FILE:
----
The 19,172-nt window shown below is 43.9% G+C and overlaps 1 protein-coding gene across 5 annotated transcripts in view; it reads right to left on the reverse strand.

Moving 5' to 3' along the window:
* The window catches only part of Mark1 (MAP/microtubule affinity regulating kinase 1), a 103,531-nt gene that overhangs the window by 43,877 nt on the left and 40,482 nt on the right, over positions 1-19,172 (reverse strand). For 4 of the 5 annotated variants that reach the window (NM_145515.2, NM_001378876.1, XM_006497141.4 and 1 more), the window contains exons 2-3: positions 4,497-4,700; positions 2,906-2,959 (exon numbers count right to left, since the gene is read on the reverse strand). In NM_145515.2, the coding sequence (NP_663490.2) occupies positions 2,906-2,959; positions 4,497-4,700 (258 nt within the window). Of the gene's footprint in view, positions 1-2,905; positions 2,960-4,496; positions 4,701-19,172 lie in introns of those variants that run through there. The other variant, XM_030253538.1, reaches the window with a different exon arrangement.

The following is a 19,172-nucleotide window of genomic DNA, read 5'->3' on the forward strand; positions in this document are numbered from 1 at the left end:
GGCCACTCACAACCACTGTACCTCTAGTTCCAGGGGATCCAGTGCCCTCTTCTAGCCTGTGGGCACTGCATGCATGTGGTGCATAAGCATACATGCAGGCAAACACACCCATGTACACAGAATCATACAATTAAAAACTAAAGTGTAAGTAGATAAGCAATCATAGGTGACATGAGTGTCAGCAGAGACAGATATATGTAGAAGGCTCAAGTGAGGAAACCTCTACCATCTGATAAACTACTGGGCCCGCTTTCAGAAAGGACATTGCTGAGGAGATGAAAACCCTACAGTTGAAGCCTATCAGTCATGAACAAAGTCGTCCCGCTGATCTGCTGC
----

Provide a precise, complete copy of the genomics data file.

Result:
The 19,172-nt window shown below is 43.9% G+C and overlaps 1 protein-coding gene across 5 annotated transcripts in view; it reads right to left on the reverse strand.

Moving 5' to 3' along the window:
* The window catches only part of Mark1 (MAP/microtubule affinity regulating kinase 1), a 103,531-nt gene that overhangs the window by 43,877 nt on the left and 40,482 nt on the right, over positions 1-19,172 (reverse strand). For 4 of the 5 annotated variants that reach the window (NM_145515.2, NM_001378876.1, XM_006497141.4 and 1 more), the window contains exons 2-3: positions 4,497-4,700; positions 2,906-2,959 (exon numbers count right to left, since the gene is read on the reverse strand). In NM_145515.2, the coding sequence (NP_663490.2) occupies positions 2,906-2,959; positions 4,497-4,700 (258 nt within the window). Of the gene's footprint in view, positions 1-2,905; positions 2,960-4,496; positions 4,701-19,172 lie in introns of those variants that run through there. The other variant, XM_030253538.1, reaches the window with a different exon arrangement.

The following is a 19,172-nucleotide window of genomic DNA, read 5'->3' on the forward strand; positions in this document are numbered from 1 at the left end:
GGCCACTCACAACCACTGTACCTCTAGTTCCAGGGGATCCAGTGCCCTCTTCTAGCCTGTGGGCACTGCATGCATGTGGTGCATAAGCATACATGCAGGCAAACACACCCATGTACACAGAATCATACAATTAAAAACTAAAGTGTAAGTAGATAAGCAATCATAGGTGACATGAGTGTCAGCAGAGACAGATATATGTAGAAGGCTCAAGTGAGGAAACCTCTACCATCTGATAAACTACTGGGCCCGCTTTCAGAAAGGACATTGCTGAGGAGATGAAAACCCTACAGTTGAAGCCTATCAGTCATGAACAAAGTCGTCCCGCTGATCTGCTGC